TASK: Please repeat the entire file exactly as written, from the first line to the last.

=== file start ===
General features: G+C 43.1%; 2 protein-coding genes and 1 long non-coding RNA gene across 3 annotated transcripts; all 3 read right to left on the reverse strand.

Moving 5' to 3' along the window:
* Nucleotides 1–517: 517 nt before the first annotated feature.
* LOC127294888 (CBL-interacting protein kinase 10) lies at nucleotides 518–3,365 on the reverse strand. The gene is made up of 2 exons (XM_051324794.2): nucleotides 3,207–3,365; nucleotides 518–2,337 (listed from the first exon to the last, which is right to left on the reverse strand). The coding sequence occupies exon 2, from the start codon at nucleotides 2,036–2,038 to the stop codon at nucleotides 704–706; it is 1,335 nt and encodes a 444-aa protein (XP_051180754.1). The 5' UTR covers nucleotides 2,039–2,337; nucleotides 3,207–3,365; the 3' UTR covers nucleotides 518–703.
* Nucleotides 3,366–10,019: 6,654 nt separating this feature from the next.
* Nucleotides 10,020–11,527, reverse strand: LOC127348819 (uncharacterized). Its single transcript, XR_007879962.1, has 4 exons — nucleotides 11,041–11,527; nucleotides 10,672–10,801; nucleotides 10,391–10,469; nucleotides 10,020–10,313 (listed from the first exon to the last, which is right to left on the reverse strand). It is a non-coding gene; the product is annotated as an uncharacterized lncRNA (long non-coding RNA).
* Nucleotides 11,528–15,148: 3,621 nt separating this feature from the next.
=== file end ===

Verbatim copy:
General features: G+C 43.1%; 2 protein-coding genes and 1 long non-coding RNA gene across 3 annotated transcripts; all 3 read right to left on the reverse strand.

Moving 5' to 3' along the window:
* Nucleotides 1–517: 517 nt before the first annotated feature.
* LOC127294888 (CBL-interacting protein kinase 10) lies at nucleotides 518–3,365 on the reverse strand. The gene is made up of 2 exons (XM_051324794.2): nucleotides 3,207–3,365; nucleotides 518–2,337 (listed from the first exon to the last, which is right to left on the reverse strand). The coding sequence occupies exon 2, from the start codon at nucleotides 2,036–2,038 to the stop codon at nucleotides 704–706; it is 1,335 nt and encodes a 444-aa protein (XP_051180754.1). The 5' UTR covers nucleotides 2,039–2,337; nucleotides 3,207–3,365; the 3' UTR covers nucleotides 518–703.
* Nucleotides 3,366–10,019: 6,654 nt separating this feature from the next.
* Nucleotides 10,020–11,527, reverse strand: LOC127348819 (uncharacterized). Its single transcript, XR_007879962.1, has 4 exons — nucleotides 11,041–11,527; nucleotides 10,672–10,801; nucleotides 10,391–10,469; nucleotides 10,020–10,313 (listed from the first exon to the last, which is right to left on the reverse strand). It is a non-coding gene; the product is annotated as an uncharacterized lncRNA (long non-coding RNA).
* Nucleotides 11,528–15,148: 3,621 nt separating this feature from the next.